First surprise: Playboy centerfolds are tough, say two social psychologists who did a content analysis of the biographical text that runs with the photographs of Playboy's playmates.
Second surprise: There's text with those centerfold spreads?
For the record, your Unconventional Wiz is shocked, shocked! that women are still being objectified in skin magazines. He has not personally looked at a Playboy in more than 20 years, and then only to confirm the barroom claim of a Miami Herald colleague who said she had posed as a centerfold in her wild and crazee youth. (An exhaustive search through back issues confirmed that she had.) Anyway, I have moved on. And I had hoped the world had as well.
But apparently it has not. And that's one reason that James K. Beggan of the University of Louisville and Scott T. Allison of the University of Richmond decided to take a scholarly approach to the magazine's playmate prose. Even in this age of the Internet, with its easily accessible porn, Playboy claims more than 3 million subscribers, ranking it among the country's top-circulating magazines.
To ferret out Playboy's message to its, um, readers, Beggan began in 1998 to assemble a database that contained all the photos and text from the 204 Playboy Playmate pictorials that appeared in the magazine between 1985 and 2001. Much of it was distilled from a cache of Playboys he found gathering dust in a Louisville bookstore. (And, of course, in the interest of scholarship, he just had to rescue them from oblivion.)
Beggan and Allison, writing in the latest issue of the Journal of Popular Culture, found a pattern to the way that Playboy's wordsmiths described the women who graced the magazine's centerfold. They were typically strong, career-oriented, aggressive and, in a surprising number of instances, downright "tough." Adjectives suggesting vulnerability, submissiveness or passivity appeared less frequently.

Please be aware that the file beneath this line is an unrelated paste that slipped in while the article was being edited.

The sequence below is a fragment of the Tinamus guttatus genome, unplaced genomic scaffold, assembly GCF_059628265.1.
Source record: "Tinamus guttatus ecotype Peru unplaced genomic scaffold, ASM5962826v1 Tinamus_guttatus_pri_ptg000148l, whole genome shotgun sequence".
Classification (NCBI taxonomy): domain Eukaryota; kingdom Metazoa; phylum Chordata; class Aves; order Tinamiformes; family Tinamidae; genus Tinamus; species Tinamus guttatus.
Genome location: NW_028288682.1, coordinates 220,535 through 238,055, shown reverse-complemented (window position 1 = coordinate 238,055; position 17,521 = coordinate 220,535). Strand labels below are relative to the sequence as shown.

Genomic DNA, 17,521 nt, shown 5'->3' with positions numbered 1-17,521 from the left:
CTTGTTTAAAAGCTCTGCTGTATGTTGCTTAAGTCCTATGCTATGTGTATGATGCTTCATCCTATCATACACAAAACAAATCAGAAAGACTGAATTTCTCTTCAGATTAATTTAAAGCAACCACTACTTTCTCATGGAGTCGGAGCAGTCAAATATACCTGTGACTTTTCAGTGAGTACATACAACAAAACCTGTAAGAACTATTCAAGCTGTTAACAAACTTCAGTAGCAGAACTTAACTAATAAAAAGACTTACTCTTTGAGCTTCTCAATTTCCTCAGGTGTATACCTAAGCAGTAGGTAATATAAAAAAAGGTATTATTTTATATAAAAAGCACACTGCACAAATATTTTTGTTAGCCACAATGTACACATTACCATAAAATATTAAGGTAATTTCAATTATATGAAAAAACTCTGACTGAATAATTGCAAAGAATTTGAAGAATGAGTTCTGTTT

But are these women really as they were described? Perhaps not, Beggan acknowledges. But it doesn't matter: "This is the image of them that is being presented to men. The Bible or Shakespeare teach important lessons; it doesn't matter who wrote them" or whether the story lines cleave tightly to historic fact.
Beggan, who's been a subscriber to Playboy for a decade, has enraged some feminists by arguing that Playboy doesn't treat women merely as sex objects and "is not really about men getting laid, but about teaching men how to be better men." Rather than poised Hefneresque swingers, he argues, Playboy targets "uncertain guys who are trying to learn" how to be more sensitive to women's needs.
After all, he says, the symbol of Playboy is a "furry bunny, not a tiger."
Notice how gas prices shot up virtually overnight after Hurricane Katrina -- but are falling much more slowly now?
We have only ourselves to blame, says an Ohio State University economist who studied how people shop for gasoline. Matthew Lewis found that the typical person hunts for the lowest possible prices when costs are rising -- but gets lazy and doesn't shop around when prices start to come down. As a consequence, gas station owners and other businesses have less incentive to lower prices when their wholesale costs drops.